Fraser Stuart looks at a chic, new tattoo shop metres away from the heart of Vancouver’s notorious Downtown Eastside and shakes his head.
A man saunters by mumbling “Drugs?” and flashes plastic bags in the palm of each hand.
Inside, a young man in tight jeans and a toque chats with a tattoo artist, a bear’s head hangs from the wall.
“Ridiculous,” says Stuart, a longtime resident and activist in the neighbourhood.
“There’s also a bicycle shop up the street where you can buy a $7,000 bicycle, if you want.”
There is a shift happening in the makeup of what has been called Canada’s poorest postal code, known as home for people struggling with mental illness, addiction and homelessness.
Entrepreneurs, developers and more affluent residents have moved into the neighbourhood’s periphery at an accelerating rate, thanks to skyrocketing real estate prices elsewhere in the city, loosened zoning restrictions and the community’s burgeoning appeal as a hip and happening place.
Dan Olson, who opened Railtown Cafe in the district’s northern fringe five years ago, said he was shocked when he first visited the area.
“I kind of looked around the neighbourhood and thought, there’s no way that I want to open up a restaurant here,” he said.
Things have changed for the better, Olson said, though there are still issues with needles in the alleys and makeshift tents around his business.
A recent surge in property values reflects the accelerating change, said Landon Hoyt, head of the area’s business improvement association.
Numbers he provided show the assessed value of commercial property in the area jumped 11 per cent in 2015, 17 per cent in 2016 and 30 per cent this year.
“We’re seeing a lot of businesses close because of that,” he said.
The transition hasn’t been without conflict.
Brandon Grossutti opened Pidgin restaurant five years ago on the border of the Downtown Eastside, prompting pickets for months from protesters who said the business was a symbol of gentrification.
But for Grossutti, who also has partnerships with non-profit organizations in the area, the decision to locate in the neighbourhood was partly a matter of survival.
“The math doesn’t make sense to open an independent business anywhere in Vancouver short of lower-rent districts,” he said.
Everyone in Vancouver is being displaced by property prices, though it is far more difficult for the city’s most vulnerable, Grossutti said.
“People always talk about pushing. I feel like it’s being squeezed,” he said, blaming a city planning project that restricted development to neighbourhoods immediately surrounding the district’s core.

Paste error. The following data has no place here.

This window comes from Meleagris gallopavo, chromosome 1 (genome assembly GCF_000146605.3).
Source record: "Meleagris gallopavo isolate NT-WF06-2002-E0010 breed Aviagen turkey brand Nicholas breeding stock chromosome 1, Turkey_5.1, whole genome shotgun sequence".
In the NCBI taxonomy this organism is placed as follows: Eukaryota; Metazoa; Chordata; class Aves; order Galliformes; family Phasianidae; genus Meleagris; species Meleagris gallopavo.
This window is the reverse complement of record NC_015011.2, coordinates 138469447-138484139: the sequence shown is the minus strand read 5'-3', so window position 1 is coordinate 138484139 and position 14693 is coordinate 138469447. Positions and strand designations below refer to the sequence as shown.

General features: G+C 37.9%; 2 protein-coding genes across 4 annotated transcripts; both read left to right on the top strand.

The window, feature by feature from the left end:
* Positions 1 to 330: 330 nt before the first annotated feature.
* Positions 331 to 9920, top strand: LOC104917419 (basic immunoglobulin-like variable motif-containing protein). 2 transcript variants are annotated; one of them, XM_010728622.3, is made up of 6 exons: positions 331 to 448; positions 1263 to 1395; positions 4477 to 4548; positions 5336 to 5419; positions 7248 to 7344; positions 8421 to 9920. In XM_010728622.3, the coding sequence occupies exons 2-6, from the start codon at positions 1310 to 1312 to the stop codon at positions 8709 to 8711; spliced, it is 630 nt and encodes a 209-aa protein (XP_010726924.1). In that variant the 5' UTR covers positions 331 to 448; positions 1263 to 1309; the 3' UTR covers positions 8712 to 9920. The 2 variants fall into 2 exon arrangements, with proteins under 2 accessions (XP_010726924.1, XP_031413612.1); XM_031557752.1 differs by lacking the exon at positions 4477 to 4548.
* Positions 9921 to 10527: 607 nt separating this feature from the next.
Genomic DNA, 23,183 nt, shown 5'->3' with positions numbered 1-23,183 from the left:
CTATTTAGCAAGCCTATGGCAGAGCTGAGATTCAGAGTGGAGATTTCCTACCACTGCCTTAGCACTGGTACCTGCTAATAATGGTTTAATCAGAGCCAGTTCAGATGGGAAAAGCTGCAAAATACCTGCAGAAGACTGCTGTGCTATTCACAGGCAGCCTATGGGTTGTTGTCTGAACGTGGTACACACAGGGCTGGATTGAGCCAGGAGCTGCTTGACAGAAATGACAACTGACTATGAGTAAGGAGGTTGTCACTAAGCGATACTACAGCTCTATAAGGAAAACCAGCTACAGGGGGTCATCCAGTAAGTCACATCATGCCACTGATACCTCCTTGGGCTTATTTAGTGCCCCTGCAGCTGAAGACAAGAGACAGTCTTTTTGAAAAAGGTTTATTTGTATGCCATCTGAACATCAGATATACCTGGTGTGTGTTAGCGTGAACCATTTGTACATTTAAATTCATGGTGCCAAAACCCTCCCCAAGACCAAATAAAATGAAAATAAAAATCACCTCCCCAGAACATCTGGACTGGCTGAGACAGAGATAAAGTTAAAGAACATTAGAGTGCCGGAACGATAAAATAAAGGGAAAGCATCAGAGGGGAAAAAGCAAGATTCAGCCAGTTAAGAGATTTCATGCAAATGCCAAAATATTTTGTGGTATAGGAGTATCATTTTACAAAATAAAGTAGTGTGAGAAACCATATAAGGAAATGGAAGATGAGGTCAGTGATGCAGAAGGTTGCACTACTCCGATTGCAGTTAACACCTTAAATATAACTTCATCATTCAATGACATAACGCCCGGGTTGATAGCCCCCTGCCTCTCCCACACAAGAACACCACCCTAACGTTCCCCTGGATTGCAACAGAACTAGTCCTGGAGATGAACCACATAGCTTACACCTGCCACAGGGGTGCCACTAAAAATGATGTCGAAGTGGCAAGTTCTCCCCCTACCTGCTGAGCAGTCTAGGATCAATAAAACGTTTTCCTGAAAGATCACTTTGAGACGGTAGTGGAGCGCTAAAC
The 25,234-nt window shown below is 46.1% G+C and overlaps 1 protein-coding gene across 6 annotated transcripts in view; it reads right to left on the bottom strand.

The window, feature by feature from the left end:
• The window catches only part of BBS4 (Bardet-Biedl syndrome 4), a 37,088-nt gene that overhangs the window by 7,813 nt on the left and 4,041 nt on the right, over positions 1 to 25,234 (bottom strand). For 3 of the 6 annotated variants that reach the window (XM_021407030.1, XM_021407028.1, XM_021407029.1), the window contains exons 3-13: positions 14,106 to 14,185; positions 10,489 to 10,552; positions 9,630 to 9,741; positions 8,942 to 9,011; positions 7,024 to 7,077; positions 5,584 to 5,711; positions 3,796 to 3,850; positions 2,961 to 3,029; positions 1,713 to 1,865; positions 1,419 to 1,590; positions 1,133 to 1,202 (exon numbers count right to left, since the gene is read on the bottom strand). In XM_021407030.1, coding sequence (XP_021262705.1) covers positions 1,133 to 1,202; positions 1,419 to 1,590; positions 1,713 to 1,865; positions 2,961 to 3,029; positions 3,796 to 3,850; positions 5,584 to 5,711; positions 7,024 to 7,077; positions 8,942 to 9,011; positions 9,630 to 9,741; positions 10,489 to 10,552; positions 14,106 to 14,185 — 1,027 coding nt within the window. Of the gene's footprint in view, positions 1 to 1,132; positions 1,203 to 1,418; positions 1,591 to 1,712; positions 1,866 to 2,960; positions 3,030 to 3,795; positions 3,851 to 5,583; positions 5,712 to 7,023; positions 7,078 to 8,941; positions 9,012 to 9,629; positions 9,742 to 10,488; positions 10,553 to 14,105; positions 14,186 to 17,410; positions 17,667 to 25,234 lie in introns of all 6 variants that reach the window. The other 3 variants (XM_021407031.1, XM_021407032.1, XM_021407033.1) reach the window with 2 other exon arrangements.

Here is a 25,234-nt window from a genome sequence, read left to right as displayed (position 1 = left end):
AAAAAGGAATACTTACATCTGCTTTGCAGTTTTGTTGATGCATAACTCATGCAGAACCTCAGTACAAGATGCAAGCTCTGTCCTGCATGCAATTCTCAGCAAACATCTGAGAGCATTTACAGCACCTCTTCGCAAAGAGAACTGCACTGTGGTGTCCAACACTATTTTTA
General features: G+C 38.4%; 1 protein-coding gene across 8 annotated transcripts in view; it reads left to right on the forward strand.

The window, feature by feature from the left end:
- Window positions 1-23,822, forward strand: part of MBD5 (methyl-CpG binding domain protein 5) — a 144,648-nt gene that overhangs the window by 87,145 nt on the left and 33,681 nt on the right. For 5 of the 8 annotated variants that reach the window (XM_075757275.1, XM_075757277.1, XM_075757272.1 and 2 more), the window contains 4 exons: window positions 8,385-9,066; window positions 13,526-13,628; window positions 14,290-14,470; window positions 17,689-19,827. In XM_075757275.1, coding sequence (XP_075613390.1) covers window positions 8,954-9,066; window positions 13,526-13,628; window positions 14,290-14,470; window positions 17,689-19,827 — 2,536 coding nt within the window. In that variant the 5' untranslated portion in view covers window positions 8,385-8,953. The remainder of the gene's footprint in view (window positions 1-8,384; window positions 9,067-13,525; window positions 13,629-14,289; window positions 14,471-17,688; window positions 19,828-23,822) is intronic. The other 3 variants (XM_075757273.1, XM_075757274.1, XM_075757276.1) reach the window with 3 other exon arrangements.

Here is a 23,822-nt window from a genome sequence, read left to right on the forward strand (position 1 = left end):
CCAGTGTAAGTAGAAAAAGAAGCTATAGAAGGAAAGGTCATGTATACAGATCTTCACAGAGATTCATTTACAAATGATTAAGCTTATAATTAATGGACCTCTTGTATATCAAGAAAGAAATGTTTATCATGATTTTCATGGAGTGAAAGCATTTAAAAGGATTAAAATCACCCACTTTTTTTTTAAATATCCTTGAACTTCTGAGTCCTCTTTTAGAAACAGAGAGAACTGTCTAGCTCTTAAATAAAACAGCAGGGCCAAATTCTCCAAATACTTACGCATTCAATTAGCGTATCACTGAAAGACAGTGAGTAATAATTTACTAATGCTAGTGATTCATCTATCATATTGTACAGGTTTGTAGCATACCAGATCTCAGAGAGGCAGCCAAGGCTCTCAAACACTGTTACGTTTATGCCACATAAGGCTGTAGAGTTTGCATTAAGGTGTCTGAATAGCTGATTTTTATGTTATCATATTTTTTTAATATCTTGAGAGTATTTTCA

Community activists are protesting the pressure felt by lower-income residents.
Jean Swanson of the Carnegie Community Action Project contributed to a report last year that criticized the city for its failure to protect the most vulnerable in the Downtown Eastside by welcoming businesses and development that cater to higher-income residents and visitors.
The pressure is inflating rental prices, which means more residents are being forced onto the street.
“Some people are pushed out of the neighbourhood,” Swanson said. ”But for a lot of them, there’s just no other place to go. There’s no affordable housing, so people just stay on the streets. That’s all they can do.”
Real estate agent Adam Scalena said he has noticed an abrupt shift in the interest clients are showing in the area’s neighbourhoods.
“It used to be, ‘I want to live in Kits or Yaletown or the West End,’ “ Scalena said. ”Now we’re hearing almost continuously young people and even downsizers and people new to Vancouver saying, ‘I want to live in Strathcona. I want to live in Chinatown. I want to live in Railtown.’ “
Some of the best bars and restaurants are in the area and people are moving in for lifestyle reasons, he said.
Plans to redevelop the nearby waterfront area of False Creek Flats, including the new home for St. Paul’s Hospital, will increase the pressure, Scalena added.
“It’s going to be very hard for … the residents who have been here for many years to remain,” Scalena said.
The city is conscious of the challenges and its 2014 local area plan was meant to cement its approach of “revitalization without displacement,” said Tom Wanklin, a planner responsible for the area.
“We are doing our best to manage particularly the heart of the Downtown Eastside, that it is a low-income priority area for those residents, rather than just a complete, open, anybody-can-come transformation process,” Wanklin said.
For instance, new businesses mean more jobs, but revitalization also risks putting a squeeze on existing residents, he explained.
The city’s development plan emphasizes social housing and rental property, as opposed to condominiums, Wanklin added.
For Stuart, those words ring hollow.
“It’s so discouraging because it’s just words coming from the city,” he said.
Stuart said in the mornings, there are more tents on the streets than he remembers in the past.
In Chinatown, he said, seniors are calling the area Coffeetown because of all the cafes opening up.
Geordon Omand, The Canadian Press